Monday, July 16, 2007

New Three Rooms Press audio poems now online

Four new recordings of Three Rooms Press poets are now online including a poem each by Jackie Sheeler, Peter Carlaftes, Karen Hildebrand, and Kathi Georges.

It's interesting to hear audio versions of poems. According to Robert Pinsky in The Sound of Poetry, "Poetry is a vocal, which is to say a bodily, art. The medium of poetry is a human body: the column of air inside the chest, shaped into signifying sounds in the larynx and the mouth. In this sense, poetry is just as physical or bodily an art as dancing."

In listening to the four poems now online, I think the real spirit of the poems comes through. Part of the reason, naturally, is that the poems are being read by the authors themselves, which never hurts. But the main reason is that they are four solid poems, which, if read by any human, would add to the deeper understanding of the poems.

Last Friday, while hosting a poetry reading at Cornelia Street ("Son of Pony"), several readers snuck in readings of short fiction, instead of poetry. Don't get me wrong: I love fiction. But poetry is so clearly superior as an oral form of art. The fiction was BORING (even though on the page it might have been interesting). But the images you paint in fiction are like the drawings of an engineer, as opposed to an artist. There's no music in the lines, except in the case of poetic fiction writers (none of whom were present on Friday).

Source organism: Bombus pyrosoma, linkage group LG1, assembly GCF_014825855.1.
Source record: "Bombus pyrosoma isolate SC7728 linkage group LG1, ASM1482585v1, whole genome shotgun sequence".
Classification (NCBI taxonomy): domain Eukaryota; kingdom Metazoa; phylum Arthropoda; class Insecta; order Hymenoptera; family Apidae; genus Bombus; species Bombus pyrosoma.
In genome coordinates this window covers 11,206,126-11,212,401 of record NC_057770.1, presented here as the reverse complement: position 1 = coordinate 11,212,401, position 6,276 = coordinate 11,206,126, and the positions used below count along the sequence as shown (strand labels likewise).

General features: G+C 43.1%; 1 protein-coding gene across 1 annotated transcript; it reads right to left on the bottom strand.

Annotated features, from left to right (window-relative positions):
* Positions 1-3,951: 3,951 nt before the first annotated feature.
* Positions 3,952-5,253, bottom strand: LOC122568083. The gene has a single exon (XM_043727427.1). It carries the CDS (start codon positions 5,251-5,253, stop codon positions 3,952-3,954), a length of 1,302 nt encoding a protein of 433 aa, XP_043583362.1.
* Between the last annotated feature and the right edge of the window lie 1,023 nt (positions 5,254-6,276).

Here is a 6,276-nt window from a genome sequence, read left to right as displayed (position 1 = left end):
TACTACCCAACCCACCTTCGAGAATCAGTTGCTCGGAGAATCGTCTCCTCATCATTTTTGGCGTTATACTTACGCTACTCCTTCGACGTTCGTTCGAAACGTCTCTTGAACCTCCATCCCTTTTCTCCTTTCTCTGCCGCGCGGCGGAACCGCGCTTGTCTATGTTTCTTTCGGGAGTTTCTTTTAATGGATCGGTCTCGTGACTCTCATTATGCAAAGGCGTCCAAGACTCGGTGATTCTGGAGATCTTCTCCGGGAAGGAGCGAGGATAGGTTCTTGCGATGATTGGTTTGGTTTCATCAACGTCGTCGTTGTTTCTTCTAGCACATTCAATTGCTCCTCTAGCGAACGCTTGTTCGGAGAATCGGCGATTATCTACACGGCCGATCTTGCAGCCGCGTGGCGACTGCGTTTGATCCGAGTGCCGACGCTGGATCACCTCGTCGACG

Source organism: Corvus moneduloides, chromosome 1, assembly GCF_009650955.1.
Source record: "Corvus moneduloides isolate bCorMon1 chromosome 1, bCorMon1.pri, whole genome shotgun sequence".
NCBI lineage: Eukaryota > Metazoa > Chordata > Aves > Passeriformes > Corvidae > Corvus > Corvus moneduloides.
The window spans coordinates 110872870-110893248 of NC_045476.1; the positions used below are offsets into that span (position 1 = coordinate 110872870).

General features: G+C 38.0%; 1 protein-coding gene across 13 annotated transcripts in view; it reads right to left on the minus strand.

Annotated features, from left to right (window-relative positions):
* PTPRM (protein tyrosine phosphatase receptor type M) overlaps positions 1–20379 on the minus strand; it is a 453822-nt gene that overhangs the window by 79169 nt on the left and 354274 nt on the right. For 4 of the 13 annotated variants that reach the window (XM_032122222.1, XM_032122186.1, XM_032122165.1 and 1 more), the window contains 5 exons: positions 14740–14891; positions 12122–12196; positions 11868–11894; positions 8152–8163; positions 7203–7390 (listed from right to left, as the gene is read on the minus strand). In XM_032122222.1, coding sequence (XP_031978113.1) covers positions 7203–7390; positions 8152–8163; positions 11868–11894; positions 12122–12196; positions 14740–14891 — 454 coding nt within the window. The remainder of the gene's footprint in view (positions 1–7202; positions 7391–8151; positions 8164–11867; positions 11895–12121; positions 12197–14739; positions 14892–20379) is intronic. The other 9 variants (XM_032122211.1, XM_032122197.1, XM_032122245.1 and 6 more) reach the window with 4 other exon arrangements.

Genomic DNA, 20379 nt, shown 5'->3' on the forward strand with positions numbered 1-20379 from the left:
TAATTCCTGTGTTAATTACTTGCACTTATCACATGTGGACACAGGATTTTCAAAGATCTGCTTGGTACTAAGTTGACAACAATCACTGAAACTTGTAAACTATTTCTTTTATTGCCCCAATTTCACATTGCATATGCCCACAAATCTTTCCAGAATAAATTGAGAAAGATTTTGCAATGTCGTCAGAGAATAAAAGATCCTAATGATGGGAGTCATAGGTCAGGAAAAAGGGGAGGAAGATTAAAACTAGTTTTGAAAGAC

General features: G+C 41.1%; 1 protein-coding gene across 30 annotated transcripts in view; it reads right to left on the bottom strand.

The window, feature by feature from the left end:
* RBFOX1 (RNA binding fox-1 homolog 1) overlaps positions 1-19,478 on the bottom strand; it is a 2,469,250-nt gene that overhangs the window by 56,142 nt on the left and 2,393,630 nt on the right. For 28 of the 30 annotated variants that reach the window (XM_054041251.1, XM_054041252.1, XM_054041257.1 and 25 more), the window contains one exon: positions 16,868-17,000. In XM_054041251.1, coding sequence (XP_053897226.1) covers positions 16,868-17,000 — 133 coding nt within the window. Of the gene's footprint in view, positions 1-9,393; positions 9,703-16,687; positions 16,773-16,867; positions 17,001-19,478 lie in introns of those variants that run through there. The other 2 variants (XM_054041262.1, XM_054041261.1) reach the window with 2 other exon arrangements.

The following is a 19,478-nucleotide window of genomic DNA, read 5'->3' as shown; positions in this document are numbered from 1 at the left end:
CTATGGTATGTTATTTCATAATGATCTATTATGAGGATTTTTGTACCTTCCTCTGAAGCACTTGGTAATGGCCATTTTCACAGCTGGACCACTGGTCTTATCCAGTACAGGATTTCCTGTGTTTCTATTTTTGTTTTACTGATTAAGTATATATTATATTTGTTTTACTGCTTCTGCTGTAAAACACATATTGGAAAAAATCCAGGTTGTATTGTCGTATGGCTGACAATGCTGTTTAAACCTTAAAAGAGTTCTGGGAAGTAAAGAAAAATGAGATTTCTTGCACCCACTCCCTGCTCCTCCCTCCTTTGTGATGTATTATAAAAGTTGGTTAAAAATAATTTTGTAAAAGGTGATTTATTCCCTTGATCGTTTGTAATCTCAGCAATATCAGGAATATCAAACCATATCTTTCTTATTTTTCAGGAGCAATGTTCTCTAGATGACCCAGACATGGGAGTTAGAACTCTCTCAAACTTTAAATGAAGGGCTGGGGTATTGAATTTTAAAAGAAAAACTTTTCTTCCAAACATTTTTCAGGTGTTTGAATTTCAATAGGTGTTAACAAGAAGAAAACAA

It's odd that the term "spoken word" was invented to describe oral poetry. All poetry is really best read aloud; therefore, all poetry is "spoken word."

But speaking of "spoken word": If you want to know the source of the phrase, make plans to go to Cornelia Street Cafe on Saturday, July 28th for a live performance by Poez (accompanied by Stan Baker, the human television). Poez is a long-term New York street poet (long, as in 40 years as a poet), and many credit the invention of the term "Spoken Word" to him. Jackie Sheeler hosts. Should be pretty amazing.

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